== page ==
george
 
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Postby Billtheoptician » Sat Jun 21, 2014 11:24 am

I'm curious, how did Zenni measure your pupillary distance and seg height for those progressive lenses? In order to get accurate facial measurements must be done with the chosen frame physically sitting on your face. Anything else is pure guesswork.
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Postby george » Fri Jul 25, 2014 2:15 am

Billtheoptician,

Pupil distance is easy to get - at least for distance viewing. I think I mentioned before how I did it the very first time I ordered from Zenni, and it worked pretty well. I basically took a notecard and held it where the top edge was in front of my eyes, just level with my pupils, while looking in a mirror. I had already marked one mark on the card and lined it up with one pupil while looking in the mirror. I then carefully put a mark on the card where my other pupil was. I could then check this in the mirror to see that each line was exactly in line with a pupil. I then measured the distance. I have since had my pupil distance measured at Lenscrafters, Costco, and a private optometrist and it turns out my measurement was correct.

With bifocals, I know sometimes the lenses are adjusted where the near vision lens has the pupil distance adjusted to your near vision pupil distance. I think companies like Zenni just do a typical adjustment for the near vision pupil distance (subtract 3mm for the near pupil distance).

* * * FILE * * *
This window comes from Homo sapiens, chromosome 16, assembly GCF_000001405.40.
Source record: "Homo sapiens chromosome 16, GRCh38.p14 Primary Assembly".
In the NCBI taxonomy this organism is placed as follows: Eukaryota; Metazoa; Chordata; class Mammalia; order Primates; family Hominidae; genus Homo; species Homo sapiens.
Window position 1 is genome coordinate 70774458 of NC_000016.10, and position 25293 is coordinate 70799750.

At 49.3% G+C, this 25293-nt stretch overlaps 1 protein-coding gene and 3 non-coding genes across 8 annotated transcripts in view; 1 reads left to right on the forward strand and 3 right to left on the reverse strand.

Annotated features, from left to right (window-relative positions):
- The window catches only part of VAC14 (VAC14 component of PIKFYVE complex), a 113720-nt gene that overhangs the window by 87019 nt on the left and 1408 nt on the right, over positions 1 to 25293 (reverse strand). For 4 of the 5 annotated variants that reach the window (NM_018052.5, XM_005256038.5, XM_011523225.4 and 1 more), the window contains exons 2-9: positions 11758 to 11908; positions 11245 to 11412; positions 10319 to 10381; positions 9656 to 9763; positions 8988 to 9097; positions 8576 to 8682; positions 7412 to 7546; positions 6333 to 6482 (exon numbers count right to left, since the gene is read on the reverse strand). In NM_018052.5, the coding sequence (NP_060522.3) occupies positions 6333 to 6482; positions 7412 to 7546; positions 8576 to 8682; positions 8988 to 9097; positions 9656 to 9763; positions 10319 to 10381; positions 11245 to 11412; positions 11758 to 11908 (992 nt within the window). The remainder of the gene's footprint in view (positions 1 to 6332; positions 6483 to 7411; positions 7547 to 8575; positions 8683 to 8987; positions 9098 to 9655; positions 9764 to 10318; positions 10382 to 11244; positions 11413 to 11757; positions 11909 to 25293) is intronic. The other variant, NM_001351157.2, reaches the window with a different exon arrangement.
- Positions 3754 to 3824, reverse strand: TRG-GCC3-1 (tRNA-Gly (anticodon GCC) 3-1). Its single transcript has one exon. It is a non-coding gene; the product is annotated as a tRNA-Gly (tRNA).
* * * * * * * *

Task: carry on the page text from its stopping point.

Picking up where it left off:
As for more specifics about Zenni's progressive lenses (and I probably could have posted this in my thread on Zenni progressive lenses), my understanding is that the few questions they ask will change how they make the lens for you. Specifically, if you say you are using the lenses for general use, the lenses are cut with wider distance and reading sections, but a narrower intermediate range. If you select that you are using the glasses more for outdoor, sports, or driving, then they give you a more expanded distance and intermediate range, but a smaller reading segment. They also ask where you wear your glasses on your nose. They say most people wear them high on their nose (which is what I selected), and in that case they start the intermediate zone right at the mid-height of the lens. If you select that you were them toward the middle or low on your nose, then they start the intermediate zone 2mm above the mid-height.
george
 
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Postby lucy1 » Mon Feb 02, 2015 12:22 pm

Optician here as well.
I'm actually curious as to the what level of progressives a zenni optical or any online retailer is able to offer. Even if they boast "freeform" technology, they are missing quite a bit of information as to how to surface and cut the lenses.
Do they accommodate for panto. tilt or vertex distance? And compared to how an individual wears their progressive on their face vs how tall they are?

In my practice I have perhaps 1-2% walking scripts, but I feel I have many clients that are sensitive to 1~2 mm of change in seghight or pd. (2mm is a bit much)
So I don't really understand how Zenni is able to make people feel comfortable with their glasses by just "estimating" their eye measurements.
Is it because of the lower cost, there is a lower expectation for vision correcting?


Last bumped by Anonymous on Mon Feb 02, 2015 12:22 pm.